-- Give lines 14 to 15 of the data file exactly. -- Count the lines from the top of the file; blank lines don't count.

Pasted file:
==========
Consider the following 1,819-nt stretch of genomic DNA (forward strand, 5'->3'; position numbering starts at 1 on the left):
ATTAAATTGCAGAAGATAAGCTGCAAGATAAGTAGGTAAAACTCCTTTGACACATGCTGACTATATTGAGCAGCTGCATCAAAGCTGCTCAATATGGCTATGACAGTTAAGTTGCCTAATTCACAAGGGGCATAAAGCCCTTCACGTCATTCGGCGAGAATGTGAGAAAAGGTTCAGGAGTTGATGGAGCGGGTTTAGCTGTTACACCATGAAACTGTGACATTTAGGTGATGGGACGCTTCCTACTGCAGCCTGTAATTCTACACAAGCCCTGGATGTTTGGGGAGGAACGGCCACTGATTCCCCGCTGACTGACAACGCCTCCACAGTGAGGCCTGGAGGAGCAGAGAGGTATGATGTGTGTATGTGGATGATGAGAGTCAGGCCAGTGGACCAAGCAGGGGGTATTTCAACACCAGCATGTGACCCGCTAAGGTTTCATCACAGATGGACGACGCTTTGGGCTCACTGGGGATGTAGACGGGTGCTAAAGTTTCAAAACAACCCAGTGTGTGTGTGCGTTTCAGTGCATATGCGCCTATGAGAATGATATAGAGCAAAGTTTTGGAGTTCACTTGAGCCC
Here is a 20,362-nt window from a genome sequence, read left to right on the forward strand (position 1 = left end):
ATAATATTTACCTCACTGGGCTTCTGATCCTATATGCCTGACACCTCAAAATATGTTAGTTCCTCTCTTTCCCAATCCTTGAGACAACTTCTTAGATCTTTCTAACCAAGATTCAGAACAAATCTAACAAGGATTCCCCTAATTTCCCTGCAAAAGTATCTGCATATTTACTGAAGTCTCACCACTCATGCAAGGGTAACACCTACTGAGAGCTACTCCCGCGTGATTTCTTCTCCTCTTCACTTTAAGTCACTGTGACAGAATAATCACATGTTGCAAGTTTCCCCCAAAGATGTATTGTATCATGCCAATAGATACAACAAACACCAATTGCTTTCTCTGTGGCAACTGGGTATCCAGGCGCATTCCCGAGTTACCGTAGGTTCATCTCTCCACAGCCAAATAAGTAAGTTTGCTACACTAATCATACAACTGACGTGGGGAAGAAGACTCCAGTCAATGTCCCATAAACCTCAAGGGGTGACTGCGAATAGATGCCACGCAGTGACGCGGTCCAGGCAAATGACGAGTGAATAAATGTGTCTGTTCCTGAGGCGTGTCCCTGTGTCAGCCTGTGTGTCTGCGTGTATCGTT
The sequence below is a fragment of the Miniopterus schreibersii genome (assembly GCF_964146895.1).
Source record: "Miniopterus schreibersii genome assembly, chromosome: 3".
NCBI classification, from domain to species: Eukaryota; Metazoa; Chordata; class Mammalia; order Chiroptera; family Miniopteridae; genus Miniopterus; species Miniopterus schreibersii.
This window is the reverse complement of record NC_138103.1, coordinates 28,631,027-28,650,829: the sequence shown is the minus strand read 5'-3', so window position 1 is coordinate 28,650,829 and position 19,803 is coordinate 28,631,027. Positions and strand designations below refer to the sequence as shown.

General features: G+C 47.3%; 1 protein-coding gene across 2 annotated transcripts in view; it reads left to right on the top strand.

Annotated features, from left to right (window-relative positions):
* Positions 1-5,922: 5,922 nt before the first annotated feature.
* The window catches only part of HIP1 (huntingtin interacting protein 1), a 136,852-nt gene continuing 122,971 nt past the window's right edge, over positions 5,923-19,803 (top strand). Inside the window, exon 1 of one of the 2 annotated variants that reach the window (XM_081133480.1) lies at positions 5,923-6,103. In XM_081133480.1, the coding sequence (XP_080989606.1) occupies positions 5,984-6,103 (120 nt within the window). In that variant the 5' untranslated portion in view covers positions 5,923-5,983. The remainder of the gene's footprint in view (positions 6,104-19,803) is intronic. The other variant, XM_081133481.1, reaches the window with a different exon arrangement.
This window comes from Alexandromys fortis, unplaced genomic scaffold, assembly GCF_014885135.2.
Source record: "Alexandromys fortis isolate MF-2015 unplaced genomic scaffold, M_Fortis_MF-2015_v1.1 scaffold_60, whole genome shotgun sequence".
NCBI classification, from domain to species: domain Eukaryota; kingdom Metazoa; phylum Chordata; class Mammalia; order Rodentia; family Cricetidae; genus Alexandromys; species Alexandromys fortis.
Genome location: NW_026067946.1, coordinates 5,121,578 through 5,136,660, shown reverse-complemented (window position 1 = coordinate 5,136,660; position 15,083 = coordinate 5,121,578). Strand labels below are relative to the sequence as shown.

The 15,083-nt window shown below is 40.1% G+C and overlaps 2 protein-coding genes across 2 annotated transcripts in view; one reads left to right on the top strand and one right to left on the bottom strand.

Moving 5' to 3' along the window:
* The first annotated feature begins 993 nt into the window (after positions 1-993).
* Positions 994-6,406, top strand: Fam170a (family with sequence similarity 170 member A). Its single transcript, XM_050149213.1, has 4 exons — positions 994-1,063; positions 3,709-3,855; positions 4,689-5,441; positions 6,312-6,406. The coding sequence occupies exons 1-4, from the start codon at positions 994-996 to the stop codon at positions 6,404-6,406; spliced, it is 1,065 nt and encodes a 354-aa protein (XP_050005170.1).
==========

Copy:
Source record: "Alexandromys fortis isolate MF-2015 unplaced genomic scaffold, M_Fortis_MF-2015_v1.1 scaffold_60, whole genome shotgun sequence".
NCBI classification, from domain to species: domain Eukaryota; kingdom Metazoa; phylum Chordata; class Mammalia; order Rodentia; family Cricetidae; genus Alexandromys; species Alexandromys fortis.